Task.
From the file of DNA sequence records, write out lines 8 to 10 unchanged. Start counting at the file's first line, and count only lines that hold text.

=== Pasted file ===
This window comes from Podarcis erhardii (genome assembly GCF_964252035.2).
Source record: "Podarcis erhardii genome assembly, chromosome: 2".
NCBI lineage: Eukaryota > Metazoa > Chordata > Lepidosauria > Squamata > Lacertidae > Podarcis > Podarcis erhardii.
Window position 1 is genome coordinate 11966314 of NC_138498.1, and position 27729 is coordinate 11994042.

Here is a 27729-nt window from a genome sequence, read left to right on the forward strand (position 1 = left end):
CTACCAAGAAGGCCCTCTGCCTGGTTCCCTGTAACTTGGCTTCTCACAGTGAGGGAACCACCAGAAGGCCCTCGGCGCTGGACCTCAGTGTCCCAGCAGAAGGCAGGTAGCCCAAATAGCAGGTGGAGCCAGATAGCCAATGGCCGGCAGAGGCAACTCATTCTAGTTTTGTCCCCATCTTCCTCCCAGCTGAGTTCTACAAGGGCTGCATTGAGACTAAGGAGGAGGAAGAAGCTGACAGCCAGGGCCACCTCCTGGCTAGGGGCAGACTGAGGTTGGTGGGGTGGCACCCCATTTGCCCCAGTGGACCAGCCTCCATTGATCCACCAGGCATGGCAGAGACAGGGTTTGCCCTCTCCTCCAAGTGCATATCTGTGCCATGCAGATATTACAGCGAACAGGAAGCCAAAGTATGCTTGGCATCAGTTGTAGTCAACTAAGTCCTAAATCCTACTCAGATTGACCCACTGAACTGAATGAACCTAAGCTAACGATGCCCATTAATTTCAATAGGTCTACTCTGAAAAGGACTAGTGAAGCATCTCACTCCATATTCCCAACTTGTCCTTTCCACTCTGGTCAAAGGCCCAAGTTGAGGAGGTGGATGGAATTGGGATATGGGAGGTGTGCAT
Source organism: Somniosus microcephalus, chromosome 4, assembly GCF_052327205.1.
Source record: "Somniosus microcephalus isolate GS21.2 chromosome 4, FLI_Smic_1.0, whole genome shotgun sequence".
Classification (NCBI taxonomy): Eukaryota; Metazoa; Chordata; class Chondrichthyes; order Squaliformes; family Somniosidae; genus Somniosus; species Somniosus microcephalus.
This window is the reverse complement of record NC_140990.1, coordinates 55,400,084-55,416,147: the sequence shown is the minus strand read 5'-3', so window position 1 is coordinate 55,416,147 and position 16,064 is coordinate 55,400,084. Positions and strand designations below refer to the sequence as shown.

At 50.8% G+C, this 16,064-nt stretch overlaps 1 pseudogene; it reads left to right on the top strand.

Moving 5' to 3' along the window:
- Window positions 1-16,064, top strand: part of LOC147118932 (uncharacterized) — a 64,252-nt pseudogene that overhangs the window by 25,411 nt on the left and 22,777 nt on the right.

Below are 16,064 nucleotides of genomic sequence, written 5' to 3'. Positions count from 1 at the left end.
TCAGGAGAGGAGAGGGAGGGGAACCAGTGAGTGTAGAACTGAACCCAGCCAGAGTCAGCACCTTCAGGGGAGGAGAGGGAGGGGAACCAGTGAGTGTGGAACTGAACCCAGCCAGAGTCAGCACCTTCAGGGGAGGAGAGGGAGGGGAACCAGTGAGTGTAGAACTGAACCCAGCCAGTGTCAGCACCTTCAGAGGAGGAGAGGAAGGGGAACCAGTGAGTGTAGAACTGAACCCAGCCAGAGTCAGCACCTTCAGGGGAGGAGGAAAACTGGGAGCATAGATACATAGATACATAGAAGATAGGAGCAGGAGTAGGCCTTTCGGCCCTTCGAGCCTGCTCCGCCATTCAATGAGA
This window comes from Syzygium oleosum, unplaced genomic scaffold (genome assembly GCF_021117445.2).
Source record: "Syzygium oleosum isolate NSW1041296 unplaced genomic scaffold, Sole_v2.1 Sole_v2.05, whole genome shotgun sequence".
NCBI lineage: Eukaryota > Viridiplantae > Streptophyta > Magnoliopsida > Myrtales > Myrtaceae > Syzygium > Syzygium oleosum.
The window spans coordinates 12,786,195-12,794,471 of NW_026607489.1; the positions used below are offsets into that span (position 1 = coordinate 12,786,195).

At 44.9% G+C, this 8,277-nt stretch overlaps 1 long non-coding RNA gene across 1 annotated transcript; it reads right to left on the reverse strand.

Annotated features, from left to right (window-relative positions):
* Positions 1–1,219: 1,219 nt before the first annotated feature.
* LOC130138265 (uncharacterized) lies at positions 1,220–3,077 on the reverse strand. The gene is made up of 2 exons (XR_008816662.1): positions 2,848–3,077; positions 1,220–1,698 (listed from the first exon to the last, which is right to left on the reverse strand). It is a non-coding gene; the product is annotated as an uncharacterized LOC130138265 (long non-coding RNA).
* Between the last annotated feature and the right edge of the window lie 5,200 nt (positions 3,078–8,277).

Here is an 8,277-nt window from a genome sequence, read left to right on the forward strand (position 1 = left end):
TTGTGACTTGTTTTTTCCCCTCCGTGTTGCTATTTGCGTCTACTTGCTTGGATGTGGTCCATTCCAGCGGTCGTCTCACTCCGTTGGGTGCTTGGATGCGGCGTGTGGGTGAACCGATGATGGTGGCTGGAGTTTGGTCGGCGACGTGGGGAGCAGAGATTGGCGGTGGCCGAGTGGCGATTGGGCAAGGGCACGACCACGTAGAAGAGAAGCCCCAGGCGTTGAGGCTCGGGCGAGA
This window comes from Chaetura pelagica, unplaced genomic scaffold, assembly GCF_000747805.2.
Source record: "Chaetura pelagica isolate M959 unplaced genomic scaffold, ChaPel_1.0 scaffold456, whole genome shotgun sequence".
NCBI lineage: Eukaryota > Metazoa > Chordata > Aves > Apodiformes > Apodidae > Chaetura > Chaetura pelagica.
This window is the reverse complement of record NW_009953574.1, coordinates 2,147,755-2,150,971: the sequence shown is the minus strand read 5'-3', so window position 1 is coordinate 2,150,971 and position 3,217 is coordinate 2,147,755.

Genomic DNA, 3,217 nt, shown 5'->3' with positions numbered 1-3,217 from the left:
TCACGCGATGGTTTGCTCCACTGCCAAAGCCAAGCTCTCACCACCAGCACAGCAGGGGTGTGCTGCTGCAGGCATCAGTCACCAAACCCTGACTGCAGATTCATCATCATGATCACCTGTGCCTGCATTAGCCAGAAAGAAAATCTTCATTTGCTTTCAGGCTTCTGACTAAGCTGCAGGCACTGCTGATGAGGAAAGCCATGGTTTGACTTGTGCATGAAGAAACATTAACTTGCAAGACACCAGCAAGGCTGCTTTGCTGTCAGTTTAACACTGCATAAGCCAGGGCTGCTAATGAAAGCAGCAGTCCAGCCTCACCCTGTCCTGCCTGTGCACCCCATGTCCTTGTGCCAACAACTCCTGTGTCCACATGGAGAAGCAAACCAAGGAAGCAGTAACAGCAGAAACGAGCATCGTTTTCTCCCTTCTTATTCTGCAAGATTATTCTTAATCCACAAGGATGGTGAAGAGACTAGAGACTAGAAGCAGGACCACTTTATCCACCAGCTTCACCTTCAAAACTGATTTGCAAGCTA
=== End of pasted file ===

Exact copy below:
Source record: "Somniosus microcephalus isolate GS21.2 chromosome 4, FLI_Smic_1.0, whole genome shotgun sequence".
Classification (NCBI taxonomy): Eukaryota; Metazoa; Chordata; class Chondrichthyes; order Squaliformes; family Somniosidae; genus Somniosus; species Somniosus microcephalus.
This window is the reverse complement of record NC_140990.1, coordinates 55,400,084-55,416,147: the sequence shown is the minus strand read 5'-3', so window position 1 is coordinate 55,416,147 and position 16,064 is coordinate 55,400,084. Positions and strand designations below refer to the sequence as shown.